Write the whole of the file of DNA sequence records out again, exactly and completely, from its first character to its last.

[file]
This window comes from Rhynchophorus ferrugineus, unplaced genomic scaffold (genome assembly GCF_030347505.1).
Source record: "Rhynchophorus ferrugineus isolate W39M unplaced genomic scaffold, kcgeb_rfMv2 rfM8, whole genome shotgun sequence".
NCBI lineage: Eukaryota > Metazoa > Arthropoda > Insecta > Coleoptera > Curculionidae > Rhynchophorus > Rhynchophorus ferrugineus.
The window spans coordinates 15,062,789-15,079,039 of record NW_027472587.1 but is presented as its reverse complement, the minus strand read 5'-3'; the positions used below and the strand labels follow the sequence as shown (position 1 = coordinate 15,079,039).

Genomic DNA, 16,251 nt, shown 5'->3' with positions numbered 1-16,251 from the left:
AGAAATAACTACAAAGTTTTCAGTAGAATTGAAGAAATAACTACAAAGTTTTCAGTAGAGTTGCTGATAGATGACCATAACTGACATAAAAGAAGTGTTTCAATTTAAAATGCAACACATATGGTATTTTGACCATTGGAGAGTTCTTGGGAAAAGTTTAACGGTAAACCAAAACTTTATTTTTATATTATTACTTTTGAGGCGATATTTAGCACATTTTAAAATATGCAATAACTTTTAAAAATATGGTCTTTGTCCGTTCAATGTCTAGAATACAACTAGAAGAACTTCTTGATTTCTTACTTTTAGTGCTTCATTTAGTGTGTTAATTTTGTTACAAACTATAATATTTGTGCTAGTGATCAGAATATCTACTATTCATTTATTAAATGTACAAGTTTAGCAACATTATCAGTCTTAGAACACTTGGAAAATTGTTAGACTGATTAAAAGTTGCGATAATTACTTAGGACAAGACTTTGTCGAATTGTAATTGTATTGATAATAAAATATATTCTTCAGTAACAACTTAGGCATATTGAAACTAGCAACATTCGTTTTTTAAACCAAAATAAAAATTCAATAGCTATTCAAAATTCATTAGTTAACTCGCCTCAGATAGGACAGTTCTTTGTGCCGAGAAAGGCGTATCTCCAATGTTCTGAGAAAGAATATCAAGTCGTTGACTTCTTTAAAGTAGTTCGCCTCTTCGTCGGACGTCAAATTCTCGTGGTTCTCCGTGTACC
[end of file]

This window comes from Rhynchophorus ferrugineus, unplaced genomic scaffold (genome assembly GCF_030347505.1).
Source record: "Rhynchophorus ferrugineus isolate W39M unplaced genomic scaffold, kcgeb_rfMv2 rfM8, whole genome shotgun sequence".
NCBI lineage: Eukaryota > Metazoa > Arthropoda > Insecta > Coleoptera > Curculionidae > Rhynchophorus > Rhynchophorus ferrugineus.
The window spans coordinates 15,062,789-15,079,039 of record NW_027472587.1 but is presented as its reverse complement, the minus strand read 5'-3'; the positions used below and the strand labels follow the sequence as shown (position 1 = coordinate 15,079,039).

Genomic DNA, 16,251 nt, shown 5'->3' with positions numbered 1-16,251 from the left:
AGAAATAACTACAAAGTTTTCAGTAGAATTGAAGAAATAACTACAAAGTTTTCAGTAGAGTTGCTGATAGATGACCATAACTGACATAAAAGAAGTGTTTCAATTTAAAATGCAACACATATGGTATTTTGACCATTGGAGAGTTCTTGGGAAAAGTTTAACGGTAAACCAAAACTTTATTTTTATATTATTACTTTTGAGGCGATATTTAGCACATTTTAAAATATGCAATAACTTTTAAAAATATGGTCTTTGTCCGTTCAATGTCTAGAATACAACTAGAAGAACTTCTTGATTTCTTACTTTTAGTGCTTCATTTAGTGTGTTAATTTTGTTACAAACTATAATATTTGTGCTAGTGATCAGAATATCTACTATTCATTTATTAAATGTACAAGTTTAGCAACATTATCAGTCTTAGAACACTTGGAAAATTGTTAGACTGATTAAAAGTTGCGATAATTACTTAGGACAAGACTTTGTCGAATTGTAATTGTATTGATAATAAAATATATTCTTCAGTAACAACTTAGGCATATTGAAACTAGCAACATTCGTTTTTTAAACCAAAATAAAAATTCAATAGCTATTCAAAATTCATTAGTTAACTCGCCTCAGATAGGACAGTTCTTTGTGCCGAGAAAGGCGTATCTCCAATGTTCTGAGAAAGAATATCAAGTCGTTGACTTCTTTAAAGTAGTTCGCCTCTTCGTCGGACGTCAAATTCTCGTGGTTCTCCGTGTACC